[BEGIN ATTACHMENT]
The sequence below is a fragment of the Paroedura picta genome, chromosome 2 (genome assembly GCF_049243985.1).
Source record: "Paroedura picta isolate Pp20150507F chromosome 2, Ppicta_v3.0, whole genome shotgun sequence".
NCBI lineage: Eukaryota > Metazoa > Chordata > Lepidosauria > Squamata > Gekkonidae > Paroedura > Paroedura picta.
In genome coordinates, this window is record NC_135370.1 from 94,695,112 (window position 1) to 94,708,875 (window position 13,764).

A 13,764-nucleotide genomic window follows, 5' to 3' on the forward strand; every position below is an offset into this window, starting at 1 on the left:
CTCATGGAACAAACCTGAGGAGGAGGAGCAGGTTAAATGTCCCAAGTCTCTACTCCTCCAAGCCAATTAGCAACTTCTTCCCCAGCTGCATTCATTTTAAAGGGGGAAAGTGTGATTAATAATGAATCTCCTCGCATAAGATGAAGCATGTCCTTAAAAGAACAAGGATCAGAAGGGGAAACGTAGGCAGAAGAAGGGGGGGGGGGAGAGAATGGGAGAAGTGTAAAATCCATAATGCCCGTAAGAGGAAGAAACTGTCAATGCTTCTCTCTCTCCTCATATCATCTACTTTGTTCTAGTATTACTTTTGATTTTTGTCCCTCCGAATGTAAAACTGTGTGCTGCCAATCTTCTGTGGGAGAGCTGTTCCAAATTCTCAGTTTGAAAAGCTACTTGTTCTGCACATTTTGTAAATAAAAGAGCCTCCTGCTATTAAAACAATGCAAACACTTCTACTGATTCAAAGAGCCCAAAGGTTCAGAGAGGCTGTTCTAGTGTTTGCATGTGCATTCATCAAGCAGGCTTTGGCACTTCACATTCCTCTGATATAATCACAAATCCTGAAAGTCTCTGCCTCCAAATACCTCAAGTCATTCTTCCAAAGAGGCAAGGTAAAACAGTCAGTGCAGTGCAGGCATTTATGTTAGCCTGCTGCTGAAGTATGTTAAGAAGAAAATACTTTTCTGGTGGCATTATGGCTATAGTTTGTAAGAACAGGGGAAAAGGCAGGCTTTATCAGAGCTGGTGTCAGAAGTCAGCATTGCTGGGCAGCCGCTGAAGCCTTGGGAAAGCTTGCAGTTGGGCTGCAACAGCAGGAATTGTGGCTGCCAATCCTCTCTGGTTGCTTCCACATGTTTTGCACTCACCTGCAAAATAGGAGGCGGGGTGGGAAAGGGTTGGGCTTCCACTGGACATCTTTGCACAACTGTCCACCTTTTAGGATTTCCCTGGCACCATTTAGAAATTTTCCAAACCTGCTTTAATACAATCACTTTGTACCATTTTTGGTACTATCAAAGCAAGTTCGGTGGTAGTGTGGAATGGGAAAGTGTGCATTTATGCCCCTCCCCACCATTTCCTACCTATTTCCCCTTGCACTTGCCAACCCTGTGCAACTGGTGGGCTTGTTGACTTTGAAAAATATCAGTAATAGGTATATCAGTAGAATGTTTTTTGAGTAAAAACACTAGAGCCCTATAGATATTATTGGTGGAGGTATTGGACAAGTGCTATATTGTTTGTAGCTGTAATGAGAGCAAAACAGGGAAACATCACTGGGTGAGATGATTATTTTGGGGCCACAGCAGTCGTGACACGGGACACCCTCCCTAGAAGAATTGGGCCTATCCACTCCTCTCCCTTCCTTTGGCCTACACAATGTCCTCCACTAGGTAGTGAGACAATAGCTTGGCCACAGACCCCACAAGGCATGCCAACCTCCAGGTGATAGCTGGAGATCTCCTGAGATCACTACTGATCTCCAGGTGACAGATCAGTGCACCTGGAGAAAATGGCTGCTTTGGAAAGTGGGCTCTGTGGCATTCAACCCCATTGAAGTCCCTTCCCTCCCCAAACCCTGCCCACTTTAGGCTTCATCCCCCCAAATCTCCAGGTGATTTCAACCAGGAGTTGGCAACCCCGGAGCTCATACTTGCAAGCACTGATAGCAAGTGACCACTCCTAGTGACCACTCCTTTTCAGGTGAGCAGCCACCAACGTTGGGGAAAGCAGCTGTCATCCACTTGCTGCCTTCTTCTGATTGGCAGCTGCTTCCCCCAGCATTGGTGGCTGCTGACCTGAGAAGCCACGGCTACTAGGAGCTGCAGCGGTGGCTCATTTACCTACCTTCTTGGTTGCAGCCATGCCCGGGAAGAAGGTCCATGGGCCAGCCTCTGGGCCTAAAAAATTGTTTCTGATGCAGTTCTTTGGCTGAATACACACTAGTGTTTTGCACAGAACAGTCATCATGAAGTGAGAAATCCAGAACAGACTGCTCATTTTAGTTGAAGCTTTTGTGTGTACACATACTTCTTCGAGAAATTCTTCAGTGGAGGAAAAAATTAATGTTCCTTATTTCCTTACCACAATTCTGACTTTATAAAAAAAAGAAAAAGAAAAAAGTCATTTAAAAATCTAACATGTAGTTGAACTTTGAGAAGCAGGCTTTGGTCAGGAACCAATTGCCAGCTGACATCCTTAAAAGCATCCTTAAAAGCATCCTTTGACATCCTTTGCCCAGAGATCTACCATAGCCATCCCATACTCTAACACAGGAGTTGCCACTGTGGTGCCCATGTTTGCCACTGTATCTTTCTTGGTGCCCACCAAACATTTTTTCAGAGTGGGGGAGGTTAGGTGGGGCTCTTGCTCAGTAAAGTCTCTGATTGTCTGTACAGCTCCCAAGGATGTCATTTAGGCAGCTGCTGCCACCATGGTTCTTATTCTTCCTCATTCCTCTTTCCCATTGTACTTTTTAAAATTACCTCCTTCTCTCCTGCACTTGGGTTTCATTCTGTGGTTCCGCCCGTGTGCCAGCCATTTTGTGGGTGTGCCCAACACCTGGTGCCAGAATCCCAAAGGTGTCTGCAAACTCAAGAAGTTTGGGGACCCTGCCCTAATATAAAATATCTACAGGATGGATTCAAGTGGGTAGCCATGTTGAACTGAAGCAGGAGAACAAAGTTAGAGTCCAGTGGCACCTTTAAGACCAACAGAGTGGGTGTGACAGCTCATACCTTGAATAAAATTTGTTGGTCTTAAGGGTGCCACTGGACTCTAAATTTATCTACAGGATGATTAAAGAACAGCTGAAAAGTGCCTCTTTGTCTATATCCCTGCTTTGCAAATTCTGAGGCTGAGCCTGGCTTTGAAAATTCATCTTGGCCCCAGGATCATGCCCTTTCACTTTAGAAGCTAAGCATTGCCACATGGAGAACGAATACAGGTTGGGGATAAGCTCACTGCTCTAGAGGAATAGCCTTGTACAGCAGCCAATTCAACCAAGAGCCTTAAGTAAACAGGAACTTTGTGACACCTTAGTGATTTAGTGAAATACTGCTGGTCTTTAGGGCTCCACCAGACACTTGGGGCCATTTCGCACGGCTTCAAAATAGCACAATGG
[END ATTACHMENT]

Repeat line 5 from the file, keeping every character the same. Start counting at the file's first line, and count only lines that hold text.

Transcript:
A 13,764-nucleotide genomic window follows, 5' to 3' on the forward strand; every position below is an offset into this window, starting at 1 on the left: